Are Blemish Scars & Hyperpigmentation the Same Thing?

It can be so frustrating that even when your skin is finally clear of active breakouts, you're still left behind with dark spots or dents. Hyperpigmentation and blemish scarring are both common reminders of your past blemishes. While it’s easy to confuse the two, they’re actually different — as are their treatment methods. We’re here to clear up your confusion, and your spots!

A closeup of acne scars and hyperpigmentation

3 minute read


What is hyperpigmentation?

The word hyperpigmentation is an umbrella term — meaning it refers to a huge variety of dark spots on the skin, including age spots, liver spots, and blemish scarring. Unlike actual scars though, which are raised or dented on skin, hyperpigmentation is just a darker area of skin. While a breakout is still healing, these spots might start off as purple or red before fading into a darker tone of the surrounding skin.

These hyperpigmentation spots are caused when too much melanin is created on the skin’s outer layers. Usually, this extra melanin production is the skin’s response and attempt to protect or heal itself, like after a blemish. While some dark spots can fade over time, the fading process depends on two things: the origin of the spot and skin type. The good news is, there are tons of lightening and brightening products on the market designed specifically to minimise the look of hyperpigmentation of all kinds.

SLMD Retinol Serum

To start, there’s a wide variety of products like targeted solutions, serums, masks, and more, made with a blend of potent ingredients like retinol, vitamin C, and salicylic acid that will work to reveal a more radiant, even-looking complexion.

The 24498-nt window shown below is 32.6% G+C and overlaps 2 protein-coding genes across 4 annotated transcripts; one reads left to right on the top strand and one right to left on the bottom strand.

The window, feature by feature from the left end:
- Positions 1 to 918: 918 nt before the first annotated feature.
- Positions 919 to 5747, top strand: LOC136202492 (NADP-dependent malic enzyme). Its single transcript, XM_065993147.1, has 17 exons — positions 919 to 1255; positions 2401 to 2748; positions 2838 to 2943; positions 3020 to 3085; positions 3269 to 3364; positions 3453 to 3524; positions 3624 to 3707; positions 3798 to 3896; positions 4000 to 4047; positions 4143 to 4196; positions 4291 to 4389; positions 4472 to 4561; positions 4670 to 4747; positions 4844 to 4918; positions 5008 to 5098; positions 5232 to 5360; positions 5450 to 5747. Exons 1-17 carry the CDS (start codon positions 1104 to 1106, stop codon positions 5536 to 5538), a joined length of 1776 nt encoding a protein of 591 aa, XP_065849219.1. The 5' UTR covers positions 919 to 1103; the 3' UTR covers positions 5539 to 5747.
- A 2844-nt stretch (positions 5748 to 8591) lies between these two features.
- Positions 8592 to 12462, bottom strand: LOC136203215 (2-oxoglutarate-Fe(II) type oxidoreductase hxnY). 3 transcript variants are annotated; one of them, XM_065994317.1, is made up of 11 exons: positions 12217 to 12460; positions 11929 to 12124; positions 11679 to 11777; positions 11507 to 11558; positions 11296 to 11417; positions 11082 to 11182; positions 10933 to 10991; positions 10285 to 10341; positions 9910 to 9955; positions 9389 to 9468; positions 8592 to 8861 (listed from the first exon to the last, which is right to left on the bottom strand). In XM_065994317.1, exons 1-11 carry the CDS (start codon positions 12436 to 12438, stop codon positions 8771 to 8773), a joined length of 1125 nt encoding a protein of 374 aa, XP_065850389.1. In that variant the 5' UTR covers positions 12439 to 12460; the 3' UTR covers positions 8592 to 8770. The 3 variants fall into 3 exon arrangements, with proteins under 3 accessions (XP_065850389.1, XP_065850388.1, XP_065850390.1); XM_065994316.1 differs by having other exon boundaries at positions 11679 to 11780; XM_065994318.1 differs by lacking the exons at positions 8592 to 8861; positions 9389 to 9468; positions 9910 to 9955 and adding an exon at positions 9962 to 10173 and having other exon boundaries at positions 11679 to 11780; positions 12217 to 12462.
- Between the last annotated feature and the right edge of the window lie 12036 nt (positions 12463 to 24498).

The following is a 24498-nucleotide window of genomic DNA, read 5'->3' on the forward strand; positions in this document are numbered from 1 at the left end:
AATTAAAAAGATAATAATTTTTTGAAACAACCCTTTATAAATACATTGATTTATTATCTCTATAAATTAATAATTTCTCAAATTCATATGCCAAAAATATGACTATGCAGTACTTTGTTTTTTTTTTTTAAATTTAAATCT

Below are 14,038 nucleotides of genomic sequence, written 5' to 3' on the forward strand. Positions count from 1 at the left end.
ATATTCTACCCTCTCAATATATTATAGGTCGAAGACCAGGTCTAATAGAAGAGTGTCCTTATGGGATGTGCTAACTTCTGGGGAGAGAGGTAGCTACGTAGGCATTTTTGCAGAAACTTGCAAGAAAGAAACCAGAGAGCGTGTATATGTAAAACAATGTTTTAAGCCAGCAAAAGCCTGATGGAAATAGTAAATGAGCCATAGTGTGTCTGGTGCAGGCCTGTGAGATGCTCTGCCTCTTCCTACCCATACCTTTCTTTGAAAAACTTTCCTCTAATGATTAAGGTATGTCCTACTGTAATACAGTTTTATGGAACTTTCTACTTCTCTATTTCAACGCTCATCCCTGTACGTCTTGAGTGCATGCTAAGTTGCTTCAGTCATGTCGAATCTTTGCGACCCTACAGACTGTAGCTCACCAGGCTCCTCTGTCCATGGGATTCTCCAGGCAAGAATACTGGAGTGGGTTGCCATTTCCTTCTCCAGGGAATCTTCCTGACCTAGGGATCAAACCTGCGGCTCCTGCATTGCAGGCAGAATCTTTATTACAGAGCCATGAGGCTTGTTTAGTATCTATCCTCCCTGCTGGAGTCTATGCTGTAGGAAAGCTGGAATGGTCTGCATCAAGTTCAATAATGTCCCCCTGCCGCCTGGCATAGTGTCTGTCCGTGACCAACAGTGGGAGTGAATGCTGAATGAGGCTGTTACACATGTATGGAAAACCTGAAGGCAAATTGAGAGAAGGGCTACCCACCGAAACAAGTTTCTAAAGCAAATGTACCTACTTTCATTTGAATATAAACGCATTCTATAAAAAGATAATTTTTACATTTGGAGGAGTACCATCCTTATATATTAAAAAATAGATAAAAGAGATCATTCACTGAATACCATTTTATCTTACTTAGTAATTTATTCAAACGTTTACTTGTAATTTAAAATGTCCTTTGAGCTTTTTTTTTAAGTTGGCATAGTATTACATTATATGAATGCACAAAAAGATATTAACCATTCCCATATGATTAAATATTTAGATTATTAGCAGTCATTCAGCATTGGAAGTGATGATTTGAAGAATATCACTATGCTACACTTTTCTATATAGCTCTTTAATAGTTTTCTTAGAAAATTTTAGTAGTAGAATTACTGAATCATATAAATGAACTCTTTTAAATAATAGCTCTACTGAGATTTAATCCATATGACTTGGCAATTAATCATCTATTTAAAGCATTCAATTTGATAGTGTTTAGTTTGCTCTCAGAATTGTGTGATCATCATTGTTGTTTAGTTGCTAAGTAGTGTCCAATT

The best way to prevent dark marks from blemishes (aka post-inflammatory hyperpigmentation) is to manage your breakouts. SLMD Blemish-Prone Skin System manages spots at every stage, while Salicylic Acid Spot Corrector is ideal for targeting breakthrough blemishes.

What are blemish scars?

A closeup of acne scars

Just like there are many different types of hyperpigmentation and dark spots, there are several different kinds of blemish scars. Here are four of the most common scars:

  • Boxcar Scars: Shallow with sharper edges
  • Icepick Scars: Depressions in your skin due to a lack of collagen
  • Keloids: Discolored, bumpy and raised
  • Rolling Scars: Wavy and shallow texture

The way your skin scars depends both on your skin type and the type of breakout you most frequently get — papules, pustules, nodules, or cysts are the most common kinds of inflammatory spots that lead to scarring. You could experience several different types of blemish scars, but it's best to manage your breakouts right away to minimise all forms of scarring.

Whereas topical solutions can be very effective for minimising dark spots and hyperpigmentation, in-office procedures are likely a better resort to treat scars. For instance, cortisone shots work well for keloid scars, while laser and chemical resurfacing treatments are ideal for icepick, rolling and boxcar scars. You can consult with your dermatologist to get a better idea of what will work best for you.

Dr. Lee's last word

There’s no ultimate cure for blemish scarring or hyperpigmentation, but the right products or treatments can be effective ways to improve and prevent them.

—Dr. Sandra Lee


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